Inbound Marketing is a powerful tool for helping businesses to attract qualified leads by sharing relevant, high-quality content. Strategic Inbound Marketing programs can help to grow businesses while enhancing expert positioning within a company’s respective industry. While the outcomes of a successful Inbound Marketing campaign can boost a business’ bottom line, consistently generating the right content and sharing it across the right channels requires organizations to invest significant time in program maintenance.
While some companies have the resources available to launch and sustain a content marketing program internally, others require the support of an inbound marketing agency. With an Inbound Marketing program being so closely tied to a business’ sales cycle, it is imperative to find the right agency to support the campaign. When considering whether or not to outsource any or all of your Inbound Marketing needs, pose these five ‘must ask’ questions of your prospective partner:
1. Have you worked with other companies in my industry? Was Inbound Marketing successful for them?
Understanding an Inbound Marketing agency’s skills and expertise is step one. Has the agency worked with other companies in your industry? Are they actively working with a similar company, one who may be perceived as a competitor? What types of work have they done for these companies?
Agencies that can demonstrate a track record of success within your industry are typically well-poised to work on your behalf. These folks bring to the table not just Inbound Marketing expertise, but industry familiarity and hands-on experience with the tools and tactics that typically work best for companies similar to your own.
2. How will the process of conceptualizing and launching my Inbound Marketing program work?
Effective client-agency relationships are built upon a foundation of collaboration. While the agency will take the lead on conducting research and setting up the mechanics of the Inbound Marketing program, the client possesses a wealth of intellectual property that would benefit the campaign.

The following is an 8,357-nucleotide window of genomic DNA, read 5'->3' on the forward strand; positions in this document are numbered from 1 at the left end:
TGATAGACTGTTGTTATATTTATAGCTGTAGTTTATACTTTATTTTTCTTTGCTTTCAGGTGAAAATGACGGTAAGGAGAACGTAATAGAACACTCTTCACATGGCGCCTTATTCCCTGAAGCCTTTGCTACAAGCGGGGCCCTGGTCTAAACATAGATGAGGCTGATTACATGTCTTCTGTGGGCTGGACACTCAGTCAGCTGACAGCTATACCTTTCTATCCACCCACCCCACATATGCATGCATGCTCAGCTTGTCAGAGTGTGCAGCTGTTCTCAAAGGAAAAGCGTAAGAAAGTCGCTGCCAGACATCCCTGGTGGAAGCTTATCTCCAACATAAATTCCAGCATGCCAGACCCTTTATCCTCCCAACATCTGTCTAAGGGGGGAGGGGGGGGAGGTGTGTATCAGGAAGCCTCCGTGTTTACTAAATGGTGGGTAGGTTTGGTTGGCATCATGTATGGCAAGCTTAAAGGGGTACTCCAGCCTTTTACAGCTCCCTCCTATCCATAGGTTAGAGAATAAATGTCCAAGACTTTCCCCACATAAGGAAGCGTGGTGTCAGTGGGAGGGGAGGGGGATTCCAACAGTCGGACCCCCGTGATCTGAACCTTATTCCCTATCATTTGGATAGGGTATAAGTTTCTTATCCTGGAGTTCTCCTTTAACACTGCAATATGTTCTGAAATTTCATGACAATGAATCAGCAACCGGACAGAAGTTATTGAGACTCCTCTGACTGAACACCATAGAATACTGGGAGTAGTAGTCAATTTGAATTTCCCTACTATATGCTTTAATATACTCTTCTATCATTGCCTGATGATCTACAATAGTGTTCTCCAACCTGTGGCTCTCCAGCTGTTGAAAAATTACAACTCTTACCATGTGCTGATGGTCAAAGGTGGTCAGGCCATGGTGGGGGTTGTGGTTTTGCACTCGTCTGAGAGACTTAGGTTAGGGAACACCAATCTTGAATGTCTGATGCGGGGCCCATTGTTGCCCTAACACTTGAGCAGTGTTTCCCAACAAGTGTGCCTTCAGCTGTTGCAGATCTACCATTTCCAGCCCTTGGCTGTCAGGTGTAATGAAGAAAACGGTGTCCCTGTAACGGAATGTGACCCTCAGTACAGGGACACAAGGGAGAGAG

Our approach to Inbound Marketing starts with a client discovery and brainstorming session where we dig deep to find out what makes the company and their clients tick. We use this intelligence as fodder for developing a comprehensive Inbound Marketing strategy that encompasses everything from blogging to lead nurturing and communicates with the identified buyer personas at various levels of the sales funnel. While our agency takes the lead on pulling together the roadmap that guides an Inbound Marketing campaign, we can’t work in a silo. If we propose a creative campaign that makes you cringe, tell us. If you think the strategy over-emphasizes one aspect of your business and under-sells another, please say something. All parties need to ‘buy-in’ to the shared vision of the campaign to lay a foundation for success.
3. Who will be responsible for creating and sharing the content?
Creating compelling content that resonates with a company’s client personas can be a shared responsibility. If your company has already written a whitepaper on a topic of interest, the agency can help with transforming this content into blog posts, social media marketing, and email marketing. If your company has a lot of great ideas for content but no time to put them on (electronic) paper, the agency can collect these insights and package them into the core components of an Inbound Marketing program.